7. Includes Tools (Pathfinder Awl, Straight Awl, Hex Wrench Set, Straight Pliers & Razor Knife)
8. Floor Stand & Custom Cover available separately
9. 5 Year Limited Warranty

So was it the right decision?  Let's take a look at assembly and test drive (click in the image area to view full screen):



At first, I was a bit sceptical about "stepping down" from an electronic to a crank machine, but I have to say that there are elements I enjoy about the new experience.  I found it intriguing to have a 100% manual solution that seems to have been refined over time.  You can actually see most of the parts in action.

Everything works as it should and the strung racquets feel right on court.  Since I like looser tensions I don't care as much about linear pull which you get with the better electronic machines, but depending on your preferred tension and string you might want to consider this.  For me, I think I'll keep the crank until it needs servicing, and then I'll determine whether I'll go for the Wise or not.  I'm particularly excited about the light aluminum turntable and the great clamps.  They move well, are easy to adjust, and do not move once set.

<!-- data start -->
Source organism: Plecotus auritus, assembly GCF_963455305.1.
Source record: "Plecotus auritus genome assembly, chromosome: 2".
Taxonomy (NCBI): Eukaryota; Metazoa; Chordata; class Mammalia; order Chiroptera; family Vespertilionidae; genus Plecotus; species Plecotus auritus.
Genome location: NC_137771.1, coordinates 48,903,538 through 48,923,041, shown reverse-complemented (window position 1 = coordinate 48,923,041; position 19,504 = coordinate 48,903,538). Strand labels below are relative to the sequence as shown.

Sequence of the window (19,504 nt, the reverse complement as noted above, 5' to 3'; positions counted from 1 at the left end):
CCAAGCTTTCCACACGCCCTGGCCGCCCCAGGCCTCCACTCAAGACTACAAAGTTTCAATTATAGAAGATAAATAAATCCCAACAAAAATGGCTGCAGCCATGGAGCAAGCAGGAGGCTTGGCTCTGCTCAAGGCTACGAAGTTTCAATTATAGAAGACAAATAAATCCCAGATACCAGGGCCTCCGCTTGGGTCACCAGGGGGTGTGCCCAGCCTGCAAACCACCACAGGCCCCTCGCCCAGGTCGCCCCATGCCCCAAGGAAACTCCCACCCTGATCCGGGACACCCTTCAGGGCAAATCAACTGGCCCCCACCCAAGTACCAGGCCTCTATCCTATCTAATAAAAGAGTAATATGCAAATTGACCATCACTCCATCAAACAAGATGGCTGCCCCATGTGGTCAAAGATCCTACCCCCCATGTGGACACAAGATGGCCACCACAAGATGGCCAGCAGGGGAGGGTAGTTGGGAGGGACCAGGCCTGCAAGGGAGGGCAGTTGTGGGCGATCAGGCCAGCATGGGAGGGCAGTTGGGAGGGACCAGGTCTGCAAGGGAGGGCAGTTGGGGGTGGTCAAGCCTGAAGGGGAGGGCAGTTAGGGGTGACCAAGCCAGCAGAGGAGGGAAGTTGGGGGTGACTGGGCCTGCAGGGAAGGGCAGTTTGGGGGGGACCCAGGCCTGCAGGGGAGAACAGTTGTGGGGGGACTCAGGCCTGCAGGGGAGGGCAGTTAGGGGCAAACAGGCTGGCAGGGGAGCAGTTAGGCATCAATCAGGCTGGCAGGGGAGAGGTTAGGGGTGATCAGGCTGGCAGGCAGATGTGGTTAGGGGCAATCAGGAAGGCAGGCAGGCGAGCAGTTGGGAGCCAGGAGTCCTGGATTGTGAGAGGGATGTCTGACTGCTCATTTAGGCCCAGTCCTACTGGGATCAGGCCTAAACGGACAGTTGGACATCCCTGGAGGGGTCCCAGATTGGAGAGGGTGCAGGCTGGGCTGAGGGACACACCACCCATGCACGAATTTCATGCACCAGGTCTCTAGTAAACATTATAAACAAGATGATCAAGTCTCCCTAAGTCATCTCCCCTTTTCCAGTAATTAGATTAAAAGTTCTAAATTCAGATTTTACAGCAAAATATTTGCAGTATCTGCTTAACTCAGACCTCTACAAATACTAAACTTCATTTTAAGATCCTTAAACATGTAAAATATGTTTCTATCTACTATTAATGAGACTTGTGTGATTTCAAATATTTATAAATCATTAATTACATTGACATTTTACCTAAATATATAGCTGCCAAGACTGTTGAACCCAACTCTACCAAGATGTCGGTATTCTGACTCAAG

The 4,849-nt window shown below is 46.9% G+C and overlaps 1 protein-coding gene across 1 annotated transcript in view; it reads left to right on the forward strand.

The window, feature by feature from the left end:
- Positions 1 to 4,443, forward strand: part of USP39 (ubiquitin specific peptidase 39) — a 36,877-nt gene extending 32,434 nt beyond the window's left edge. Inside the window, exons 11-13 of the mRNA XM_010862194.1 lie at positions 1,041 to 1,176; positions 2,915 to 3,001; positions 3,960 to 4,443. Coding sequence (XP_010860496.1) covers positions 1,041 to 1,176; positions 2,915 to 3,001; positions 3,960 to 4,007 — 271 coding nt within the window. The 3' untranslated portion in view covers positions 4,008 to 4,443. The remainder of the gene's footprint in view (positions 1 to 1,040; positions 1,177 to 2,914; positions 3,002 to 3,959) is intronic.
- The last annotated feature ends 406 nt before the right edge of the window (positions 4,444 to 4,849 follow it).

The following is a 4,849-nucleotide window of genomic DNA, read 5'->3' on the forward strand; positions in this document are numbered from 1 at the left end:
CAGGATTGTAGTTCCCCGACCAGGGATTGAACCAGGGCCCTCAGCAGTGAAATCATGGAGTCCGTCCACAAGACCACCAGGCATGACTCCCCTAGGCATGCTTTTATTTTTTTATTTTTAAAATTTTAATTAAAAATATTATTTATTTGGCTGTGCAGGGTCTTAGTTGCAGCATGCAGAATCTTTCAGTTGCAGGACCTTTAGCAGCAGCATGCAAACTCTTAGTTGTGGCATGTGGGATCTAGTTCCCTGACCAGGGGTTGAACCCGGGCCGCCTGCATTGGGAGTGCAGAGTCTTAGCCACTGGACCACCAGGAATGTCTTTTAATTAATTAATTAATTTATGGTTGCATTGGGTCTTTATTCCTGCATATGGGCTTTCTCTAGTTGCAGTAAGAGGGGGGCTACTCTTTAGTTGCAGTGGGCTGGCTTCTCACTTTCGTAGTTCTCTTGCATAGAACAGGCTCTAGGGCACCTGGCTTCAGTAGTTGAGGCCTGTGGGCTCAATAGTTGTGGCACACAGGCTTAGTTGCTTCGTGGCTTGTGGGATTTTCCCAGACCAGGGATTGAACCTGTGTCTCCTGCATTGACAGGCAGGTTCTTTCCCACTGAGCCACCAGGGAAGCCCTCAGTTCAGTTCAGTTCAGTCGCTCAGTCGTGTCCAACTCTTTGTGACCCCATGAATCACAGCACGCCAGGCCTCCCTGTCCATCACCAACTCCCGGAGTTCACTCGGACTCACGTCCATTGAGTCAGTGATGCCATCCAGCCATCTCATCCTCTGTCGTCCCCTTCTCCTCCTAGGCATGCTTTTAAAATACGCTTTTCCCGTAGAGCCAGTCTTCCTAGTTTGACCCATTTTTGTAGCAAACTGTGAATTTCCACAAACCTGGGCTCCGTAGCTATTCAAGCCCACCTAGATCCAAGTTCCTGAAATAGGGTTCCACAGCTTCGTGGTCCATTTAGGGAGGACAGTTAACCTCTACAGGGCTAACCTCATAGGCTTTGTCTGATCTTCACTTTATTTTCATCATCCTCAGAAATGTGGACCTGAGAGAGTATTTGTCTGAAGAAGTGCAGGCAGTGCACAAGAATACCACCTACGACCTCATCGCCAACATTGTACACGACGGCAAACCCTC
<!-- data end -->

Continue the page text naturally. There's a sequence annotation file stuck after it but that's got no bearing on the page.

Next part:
With everything being very simple and mechanical comes a bit extra work to to mount and unmount the frame.  I would have also enjoyed a self-centering mounting system, not only for speed but for an even distribution of pressure on the frame.  Not a biggie for me though, as long as I string 1-2 racquets a week I can take an extra minute or 2.  I do like the red color, however I don't get why Gamma makes their logo that hard to read :)

All in all, I'd buy the Progression ST II again, and would recommend it to all occasional yet demanding stringers out there.

You can find more posts on stringing (UPDATE: including the stringing machine I bought after the ST II) here.

5 comments:

  1. excellent review with detailed photos. you have convinced me to part with $700!! ahh my wallet!

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  2. Thanks for the feedback! I think it's a good investment which can improve your game, and save or even make you money in the long run.

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  3. thanks for the spacer tip! we didn't even notice it was there and couldn't figure why the turntable wouldn't stay firm after screwing the bolts on until i saw your photos.

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  4. Thanks for checking out the review and leaving a note! Gamma should probably figure out how to keep the spacer in place during transport, or at least make it obvious that it exists and where it needs to go. I'll send them a email - let's see what happens!

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  5. Update: Gamma got back to me and said "...about the TT spacer moving out of place during shipping, we were aware of the problem and in November 2010 we secured it so it can't move. the 4 mounting bolts will be in a separate poly bag. The change should hit the market in the spring because we have to move our current inventory." So that issue should be taken care of!